BUILDING SOVEREIGNTY, PREVENTING HEGEMONY:
The Challenges for Emerging Forces in the Globalised World
International and Multidisciplinary Conference in the framework of a commemoration of the 60th anniversary of the 1955 Bandung Asian-African Conference
October 26-31, 2015
The Bandung conference of 1955 was a world-historical event in the post-WWII context of national liberation movements, postcolonial development, and the Cold War. Opposing all forms of imperialism and (neo)colonialism while seeking solidarity and cooperation among newly independent Asian and African countries (Latin America did not participate in the conference at the time), “Bandung” was above all a political project from the outset. It stood for people’s sovereignty, international equality, non-alliance and, with the inclusion of Latin American nations in the spirit and aftermath of the conference, what came to be known as the Third World. It has since become a symbol of struggles of the Global South for social and global justice. Six decades on, despite immensity and intensity of changes in world conditions — local, national, transnational and regional, the goals of Bandung have not been achieved but remain imperative and achievable. To retain our commitment is to develop our analyses in the first place.
The Politics group is one of the five thematic groups of the conference, along with Culture, Ecology, Economy and Religion. Continuing from the program of Bandung+55, we are seeking to focus on power, democracy and politics of emancipation or hegemony and counter-hegemony, concerning the questions of national and popular sovereignty as well as geopolitical issues of regionalization, globalization, south-south relations, and internationalism.
We have already received the following panel and paper proposals. Other panel and paper proposals in line with those themes are welcome.
Panel 1, The Bandung Spirit for the 21st Century:
“The revival of Bandung Spirit and tricontinental internationalism”; “Speaking up: from a capacity to a right – the Bandung spirit and the African decolonization movement”; “Collectiveness and togetherness: A new approach to the Afro-Asian history”; “Beyond nationalism: problems of sovereignty, self-determination, and the Chinese political discourse of the Third World in the Cold War”.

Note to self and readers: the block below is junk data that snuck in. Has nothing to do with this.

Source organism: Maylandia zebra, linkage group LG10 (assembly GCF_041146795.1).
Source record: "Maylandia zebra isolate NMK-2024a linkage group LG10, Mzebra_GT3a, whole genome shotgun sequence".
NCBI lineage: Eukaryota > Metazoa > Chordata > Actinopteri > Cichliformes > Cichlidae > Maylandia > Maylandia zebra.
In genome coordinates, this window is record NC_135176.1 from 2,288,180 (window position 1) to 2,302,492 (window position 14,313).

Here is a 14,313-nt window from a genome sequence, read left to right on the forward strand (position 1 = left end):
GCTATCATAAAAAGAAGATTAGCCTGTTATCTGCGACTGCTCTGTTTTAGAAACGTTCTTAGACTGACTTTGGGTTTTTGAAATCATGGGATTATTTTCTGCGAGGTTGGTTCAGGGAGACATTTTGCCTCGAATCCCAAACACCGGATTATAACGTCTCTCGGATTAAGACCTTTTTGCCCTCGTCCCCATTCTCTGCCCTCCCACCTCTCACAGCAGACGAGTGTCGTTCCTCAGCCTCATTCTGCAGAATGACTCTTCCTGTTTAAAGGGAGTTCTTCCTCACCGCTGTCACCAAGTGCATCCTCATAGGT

Panel 2, Popular sovereignty:
“Dreaming of Bandung in the age of robotics: space, empires and the reconfiguration of southern sovereignty”; “Popular sovereignty in Africa and Asia”; “Regional identity building in a comparative perspective”; and “Managing election dispute resolution in Nigeria: Patterns mapping and evolution”.
Panel 3, Revisiting the agrarian question:
“Land grabs in Africa” and “Land relations in China and India: toward a new moral economy”.
We welcome more individual and joint submissions from diverse engagements and perspectives to address the central themes as indicated above. The areas of contribution below are merely suggestive:
Revisiting Bandung: the Bandung spirit, the five principles of peaceful coexistence, third-worldism as method and/or strategy, the revival of non-alignment or project of new alignment, cross continental construction of sovereign countries in the developing world; organization and coordination of counter-hegemonic struggles in the south, resistance against military domination and new imperialist interventions; alternative to neoliberal and imperialist globalization – can there be an alternative global system of political economy constituted of equal and autonomous nations? How might such a vision be pushed forward?